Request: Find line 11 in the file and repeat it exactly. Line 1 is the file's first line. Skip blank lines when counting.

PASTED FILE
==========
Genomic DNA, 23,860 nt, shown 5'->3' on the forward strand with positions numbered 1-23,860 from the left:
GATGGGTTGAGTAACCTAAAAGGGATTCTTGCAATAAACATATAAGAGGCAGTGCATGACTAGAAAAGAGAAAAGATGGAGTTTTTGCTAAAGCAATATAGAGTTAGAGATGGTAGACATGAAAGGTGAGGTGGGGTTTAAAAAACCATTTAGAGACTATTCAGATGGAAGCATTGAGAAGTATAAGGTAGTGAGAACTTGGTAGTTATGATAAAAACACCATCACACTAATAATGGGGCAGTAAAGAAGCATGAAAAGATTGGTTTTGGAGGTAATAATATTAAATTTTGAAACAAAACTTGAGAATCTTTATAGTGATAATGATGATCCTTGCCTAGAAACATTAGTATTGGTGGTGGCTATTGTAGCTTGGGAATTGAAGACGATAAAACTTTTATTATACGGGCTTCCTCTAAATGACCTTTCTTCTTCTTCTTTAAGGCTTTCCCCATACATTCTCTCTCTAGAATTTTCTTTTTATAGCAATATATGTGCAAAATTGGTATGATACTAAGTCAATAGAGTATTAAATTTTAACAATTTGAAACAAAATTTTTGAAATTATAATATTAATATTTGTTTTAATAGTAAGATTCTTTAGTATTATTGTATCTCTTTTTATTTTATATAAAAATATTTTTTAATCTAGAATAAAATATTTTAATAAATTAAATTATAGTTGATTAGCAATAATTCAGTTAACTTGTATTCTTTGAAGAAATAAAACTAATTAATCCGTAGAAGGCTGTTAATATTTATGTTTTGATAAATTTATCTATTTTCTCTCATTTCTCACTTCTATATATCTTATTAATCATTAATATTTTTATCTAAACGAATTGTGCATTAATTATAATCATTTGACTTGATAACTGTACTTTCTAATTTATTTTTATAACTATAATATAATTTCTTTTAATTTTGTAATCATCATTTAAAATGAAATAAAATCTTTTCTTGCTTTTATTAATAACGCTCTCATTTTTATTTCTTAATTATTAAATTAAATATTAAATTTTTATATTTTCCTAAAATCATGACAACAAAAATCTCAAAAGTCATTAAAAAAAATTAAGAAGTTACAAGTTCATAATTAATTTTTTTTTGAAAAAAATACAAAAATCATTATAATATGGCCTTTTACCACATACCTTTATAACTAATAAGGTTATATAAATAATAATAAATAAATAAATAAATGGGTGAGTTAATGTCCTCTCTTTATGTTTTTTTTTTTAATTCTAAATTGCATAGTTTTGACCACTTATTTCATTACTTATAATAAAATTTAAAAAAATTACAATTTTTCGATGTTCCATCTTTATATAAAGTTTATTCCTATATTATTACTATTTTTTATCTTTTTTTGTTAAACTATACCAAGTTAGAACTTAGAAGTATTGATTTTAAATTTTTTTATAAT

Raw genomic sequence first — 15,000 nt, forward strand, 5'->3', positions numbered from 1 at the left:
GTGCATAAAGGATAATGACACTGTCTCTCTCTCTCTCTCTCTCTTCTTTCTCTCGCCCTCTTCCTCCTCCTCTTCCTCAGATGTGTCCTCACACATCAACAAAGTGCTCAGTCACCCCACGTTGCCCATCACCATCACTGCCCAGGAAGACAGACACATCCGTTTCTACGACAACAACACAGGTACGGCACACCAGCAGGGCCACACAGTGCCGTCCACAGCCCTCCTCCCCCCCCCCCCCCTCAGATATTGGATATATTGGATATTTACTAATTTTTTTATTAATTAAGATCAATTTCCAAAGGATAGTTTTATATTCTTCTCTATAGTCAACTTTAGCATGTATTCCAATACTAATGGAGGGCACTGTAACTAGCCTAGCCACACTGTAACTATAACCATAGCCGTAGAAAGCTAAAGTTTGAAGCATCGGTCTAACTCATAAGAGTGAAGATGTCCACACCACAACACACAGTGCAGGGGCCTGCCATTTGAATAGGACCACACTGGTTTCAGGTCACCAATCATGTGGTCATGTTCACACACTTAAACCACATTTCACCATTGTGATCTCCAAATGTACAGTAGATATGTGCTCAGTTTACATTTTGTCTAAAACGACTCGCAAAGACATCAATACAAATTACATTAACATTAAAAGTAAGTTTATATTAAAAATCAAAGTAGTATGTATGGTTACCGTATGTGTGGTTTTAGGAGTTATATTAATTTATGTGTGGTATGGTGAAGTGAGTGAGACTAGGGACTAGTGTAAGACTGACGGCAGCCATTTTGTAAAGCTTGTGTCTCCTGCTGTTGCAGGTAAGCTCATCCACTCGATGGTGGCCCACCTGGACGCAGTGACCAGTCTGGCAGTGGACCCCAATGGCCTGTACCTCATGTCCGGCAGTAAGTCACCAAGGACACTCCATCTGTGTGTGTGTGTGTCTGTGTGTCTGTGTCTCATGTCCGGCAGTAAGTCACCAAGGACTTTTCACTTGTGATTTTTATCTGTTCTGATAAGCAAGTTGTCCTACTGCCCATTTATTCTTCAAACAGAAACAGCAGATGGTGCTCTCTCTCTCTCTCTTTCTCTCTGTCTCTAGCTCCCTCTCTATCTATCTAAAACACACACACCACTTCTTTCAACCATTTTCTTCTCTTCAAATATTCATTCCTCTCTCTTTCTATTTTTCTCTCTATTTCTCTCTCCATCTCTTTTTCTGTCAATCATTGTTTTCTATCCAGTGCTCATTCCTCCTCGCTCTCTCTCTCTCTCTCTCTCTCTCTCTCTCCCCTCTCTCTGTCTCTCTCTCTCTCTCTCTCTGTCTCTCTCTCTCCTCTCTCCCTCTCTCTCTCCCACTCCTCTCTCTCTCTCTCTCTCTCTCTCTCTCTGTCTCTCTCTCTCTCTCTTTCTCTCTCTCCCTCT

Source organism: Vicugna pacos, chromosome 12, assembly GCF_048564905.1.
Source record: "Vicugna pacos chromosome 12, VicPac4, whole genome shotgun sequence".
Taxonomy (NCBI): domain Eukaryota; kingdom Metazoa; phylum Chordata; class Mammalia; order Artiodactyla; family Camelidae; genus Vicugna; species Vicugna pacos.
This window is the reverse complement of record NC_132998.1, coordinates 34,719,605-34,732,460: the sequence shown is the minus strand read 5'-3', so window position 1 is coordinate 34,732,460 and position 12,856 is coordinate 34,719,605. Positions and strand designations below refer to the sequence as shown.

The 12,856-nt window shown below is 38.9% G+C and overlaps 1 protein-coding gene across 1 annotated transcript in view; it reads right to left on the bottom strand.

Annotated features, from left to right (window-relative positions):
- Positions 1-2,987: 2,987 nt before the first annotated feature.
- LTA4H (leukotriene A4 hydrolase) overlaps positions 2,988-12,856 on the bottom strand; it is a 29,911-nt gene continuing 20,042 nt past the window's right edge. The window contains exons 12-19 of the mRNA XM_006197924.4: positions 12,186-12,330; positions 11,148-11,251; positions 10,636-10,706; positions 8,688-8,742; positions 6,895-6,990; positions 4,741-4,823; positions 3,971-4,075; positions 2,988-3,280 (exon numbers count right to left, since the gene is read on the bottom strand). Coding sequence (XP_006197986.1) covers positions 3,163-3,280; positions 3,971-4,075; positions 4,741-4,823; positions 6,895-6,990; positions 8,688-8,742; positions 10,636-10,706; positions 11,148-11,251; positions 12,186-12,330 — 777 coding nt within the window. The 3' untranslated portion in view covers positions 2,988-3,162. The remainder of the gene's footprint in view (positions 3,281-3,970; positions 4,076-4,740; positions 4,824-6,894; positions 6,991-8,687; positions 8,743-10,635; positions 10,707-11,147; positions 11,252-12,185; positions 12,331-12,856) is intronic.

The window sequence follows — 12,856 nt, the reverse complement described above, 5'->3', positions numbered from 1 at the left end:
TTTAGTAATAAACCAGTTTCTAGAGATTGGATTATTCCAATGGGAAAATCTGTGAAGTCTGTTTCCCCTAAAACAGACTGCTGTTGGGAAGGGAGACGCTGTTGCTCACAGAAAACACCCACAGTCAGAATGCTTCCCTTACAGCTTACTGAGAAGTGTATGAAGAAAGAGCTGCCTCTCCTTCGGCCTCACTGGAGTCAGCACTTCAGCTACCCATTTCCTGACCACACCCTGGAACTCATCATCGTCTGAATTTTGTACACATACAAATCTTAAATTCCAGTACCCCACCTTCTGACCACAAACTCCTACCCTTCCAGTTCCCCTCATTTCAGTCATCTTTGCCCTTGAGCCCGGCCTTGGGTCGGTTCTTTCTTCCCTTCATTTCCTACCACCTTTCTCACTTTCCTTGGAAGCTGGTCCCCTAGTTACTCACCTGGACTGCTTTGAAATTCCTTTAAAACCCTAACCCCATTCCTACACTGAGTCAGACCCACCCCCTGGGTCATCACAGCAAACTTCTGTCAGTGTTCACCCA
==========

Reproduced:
- Positions 1-2,987: 2,987 nt before the first annotated feature.